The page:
often need to use it, you may want to maximize it all the time. Here’s how to
maximize and minimize the Ribbon in File Explorer:
1. Open File Explorer.
2. Double-click the Home tab on the Ribbon. The File Explorer window changes to
make room for the maximized Ribbon.
3. Close File Explorer.
4. To minimize the Ribbon, open File Explorer again. From now on, the Ribbon is
maximized each time you open File Explorer.
5. Click the Share tab to open it. The Share tab is shown on the Ribbon.
6. Double-click the Share tab. The Ribbon is minimized.
7. Close File Explorer.
8. Open File Explorer again. Now the Ribbon is minimized when you open File
Explorer. File Explorer remembers whether the Ribbon was minimized or
maximized the last time you closed it and will open it that way the next time you
open File Explorer.
Identify Common File Formats in File Explorer
You can open and view hundreds of file types on your Windows computer or
device. The most common types of files are documents, music, pictures, videos,
and executable files. You may also work with specialized files from third-party
apps, such as PDF files, but usually the types of files you encounter are the
common ones. What File Explorer shows you depends on what you’re doing on
your computer. You see either several columns with information or a preview of
each file. For example, when you open the Downloads folder, you see these
columns: Name, Date Modified, Type, and Size.
For folders, the type is always File Folder. But if you’re looking at previews of
files, you really can’t tell what kind of file you’re looking at, so it’s best to use the
Details view, where you can get more useful information.
Here’s how to identify the type of each file shown in File Explorer:
1. Open File Explorer.
2. Click Downloads. The Downloads folder and its contents are shown.
3. Look at the first five to eight files and check their type in the Type column.
Here are the most common types of files that you may encounter on your Windows
10 computer:
• Microsoft Office files:
• Microsoft Word (.doc and .docx)
• Microsoft PowerPoint (.ppt and .pptx)
• Microsoft Excel (.xls and .xlsx)
• Microsoft Publisher (.pub and .pubx)
• Microsoft OneNote (.one)
• Picture files: • JPEG files (.jpg and .jpeg)
• GIF files (.gif)
• Bitmap files (.bmp)
• PNG files (.png)
• TIFF files (.tif and .tiff)
• RAW files (.raw)
• Music files:
• Windows audio files (.wav)
• MP3 audio files (.mp3 and .m3u)
• Windows Media audio files (.asx, .wm, .wma, and .wmx)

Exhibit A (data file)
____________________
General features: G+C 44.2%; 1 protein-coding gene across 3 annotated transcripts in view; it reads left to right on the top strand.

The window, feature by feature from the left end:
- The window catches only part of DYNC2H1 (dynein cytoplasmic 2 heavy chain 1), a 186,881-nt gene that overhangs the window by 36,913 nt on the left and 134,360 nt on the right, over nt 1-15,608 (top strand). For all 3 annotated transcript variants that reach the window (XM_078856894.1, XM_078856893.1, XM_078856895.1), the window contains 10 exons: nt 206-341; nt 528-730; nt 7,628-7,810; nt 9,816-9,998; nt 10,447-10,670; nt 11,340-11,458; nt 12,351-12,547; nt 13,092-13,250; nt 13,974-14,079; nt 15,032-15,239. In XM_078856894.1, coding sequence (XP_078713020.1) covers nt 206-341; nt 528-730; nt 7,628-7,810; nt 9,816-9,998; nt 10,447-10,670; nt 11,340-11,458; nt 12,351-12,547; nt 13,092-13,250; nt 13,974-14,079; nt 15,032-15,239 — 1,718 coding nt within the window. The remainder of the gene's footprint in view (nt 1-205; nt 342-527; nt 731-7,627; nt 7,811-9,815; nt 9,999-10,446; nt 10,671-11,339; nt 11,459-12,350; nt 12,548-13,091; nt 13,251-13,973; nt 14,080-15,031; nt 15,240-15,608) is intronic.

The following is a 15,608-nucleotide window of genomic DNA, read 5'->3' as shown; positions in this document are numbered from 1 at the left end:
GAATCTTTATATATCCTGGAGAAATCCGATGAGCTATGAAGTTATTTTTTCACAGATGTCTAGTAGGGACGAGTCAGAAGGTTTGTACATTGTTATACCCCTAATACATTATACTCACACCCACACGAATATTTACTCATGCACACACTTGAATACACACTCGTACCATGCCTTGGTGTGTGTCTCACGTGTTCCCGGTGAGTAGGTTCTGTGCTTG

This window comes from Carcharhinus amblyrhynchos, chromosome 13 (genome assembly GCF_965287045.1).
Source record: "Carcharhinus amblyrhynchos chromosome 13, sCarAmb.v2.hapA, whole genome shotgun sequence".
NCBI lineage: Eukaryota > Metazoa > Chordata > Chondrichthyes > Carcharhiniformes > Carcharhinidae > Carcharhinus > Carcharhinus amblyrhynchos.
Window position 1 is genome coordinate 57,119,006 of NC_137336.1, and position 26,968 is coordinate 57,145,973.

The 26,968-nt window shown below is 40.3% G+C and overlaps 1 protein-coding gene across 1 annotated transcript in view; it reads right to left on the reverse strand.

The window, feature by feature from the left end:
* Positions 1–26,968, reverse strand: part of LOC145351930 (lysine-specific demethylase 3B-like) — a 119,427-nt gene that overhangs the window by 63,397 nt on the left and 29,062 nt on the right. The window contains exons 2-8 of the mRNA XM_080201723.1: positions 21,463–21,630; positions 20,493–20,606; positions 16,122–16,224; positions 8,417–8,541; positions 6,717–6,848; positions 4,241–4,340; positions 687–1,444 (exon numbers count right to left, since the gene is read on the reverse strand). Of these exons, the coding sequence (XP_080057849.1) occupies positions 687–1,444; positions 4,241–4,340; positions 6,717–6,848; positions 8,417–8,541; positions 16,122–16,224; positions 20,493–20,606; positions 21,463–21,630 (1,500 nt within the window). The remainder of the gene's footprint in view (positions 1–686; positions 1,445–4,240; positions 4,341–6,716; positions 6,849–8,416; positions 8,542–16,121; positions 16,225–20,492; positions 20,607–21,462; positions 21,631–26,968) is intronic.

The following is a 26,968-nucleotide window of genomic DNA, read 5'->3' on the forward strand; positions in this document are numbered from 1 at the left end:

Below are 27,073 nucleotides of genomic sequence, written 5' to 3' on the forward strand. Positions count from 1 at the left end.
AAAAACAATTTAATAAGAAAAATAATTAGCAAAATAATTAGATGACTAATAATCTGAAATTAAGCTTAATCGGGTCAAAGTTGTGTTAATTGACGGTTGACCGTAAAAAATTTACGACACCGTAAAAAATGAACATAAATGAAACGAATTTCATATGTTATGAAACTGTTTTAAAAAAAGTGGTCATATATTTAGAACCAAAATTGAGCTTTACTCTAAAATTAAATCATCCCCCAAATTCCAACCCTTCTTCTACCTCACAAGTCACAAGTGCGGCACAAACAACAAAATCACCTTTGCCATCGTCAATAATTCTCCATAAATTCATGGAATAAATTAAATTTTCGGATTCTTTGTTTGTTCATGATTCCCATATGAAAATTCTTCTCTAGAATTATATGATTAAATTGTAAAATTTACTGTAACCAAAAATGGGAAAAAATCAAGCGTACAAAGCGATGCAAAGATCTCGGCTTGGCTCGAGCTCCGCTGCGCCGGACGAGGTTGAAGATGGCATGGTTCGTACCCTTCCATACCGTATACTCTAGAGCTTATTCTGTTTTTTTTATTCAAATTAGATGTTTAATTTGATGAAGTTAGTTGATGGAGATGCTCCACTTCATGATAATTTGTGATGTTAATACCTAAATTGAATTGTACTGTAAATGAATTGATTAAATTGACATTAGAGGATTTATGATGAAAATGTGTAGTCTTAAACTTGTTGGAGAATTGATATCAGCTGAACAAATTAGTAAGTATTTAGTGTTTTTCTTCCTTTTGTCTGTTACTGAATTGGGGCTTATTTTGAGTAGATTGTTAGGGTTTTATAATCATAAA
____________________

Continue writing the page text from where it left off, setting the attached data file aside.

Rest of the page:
• Free Lossless Audio Codec files (.flac)
• AAC files (.aac)
• Video files:
• Audio Video Interleaved files (.avi)
• Motion JPEG files (.avi and .mov)
• Windows Media files (.wm, .wmv, and .asf)
• Matroska multimedia files (.mkv)
• Apple QuickTime files (.mov and .qt)
• MPEG Movie files (.mp4, .mov, .m4v, .mpeg, .mpg, .mpe, .m1v, .mp2, .mpv2,
.mod, .vob, and .m1v)
• Other types of popular files:
• Application files (.exe): Executable files that can run with a double-click
• Text documents (.txt): Simple text documents without any kind of formatting
• Compressed (.zip): Archives of other files and folders
• Portable Document Format files (.pdf): A very popular type of file generally used
for sharing non-editable documents that need to look the same on all devices, no
matter what operating system you use• OpenOffice and LibreOffice documents
(.odt, .ott, .oth, and .odm):
Depending on the folder that you’re viewing and its content, File Explorer may
show a column named Type, where you can see the type of each file
Open a File in File Explorer
To open a file in File Explorer, browse the locations on your PC, find the file, and
double-click it. An app, set by default for a file’s type, automatically opens the file.
To use another app to open a file type, start File Explorer and follow these steps:
1. Browse to the location of the file that you want to open and select it.
2. Click the Home tab on the Ribbon. The Home tab is displayed.
3. In the Open section, click the down-pointing arrow beside the Open button. The
Open menu is displayed.
4. In the Open menu, click the app that you want to use to open the file Now the
app you selected opens your file.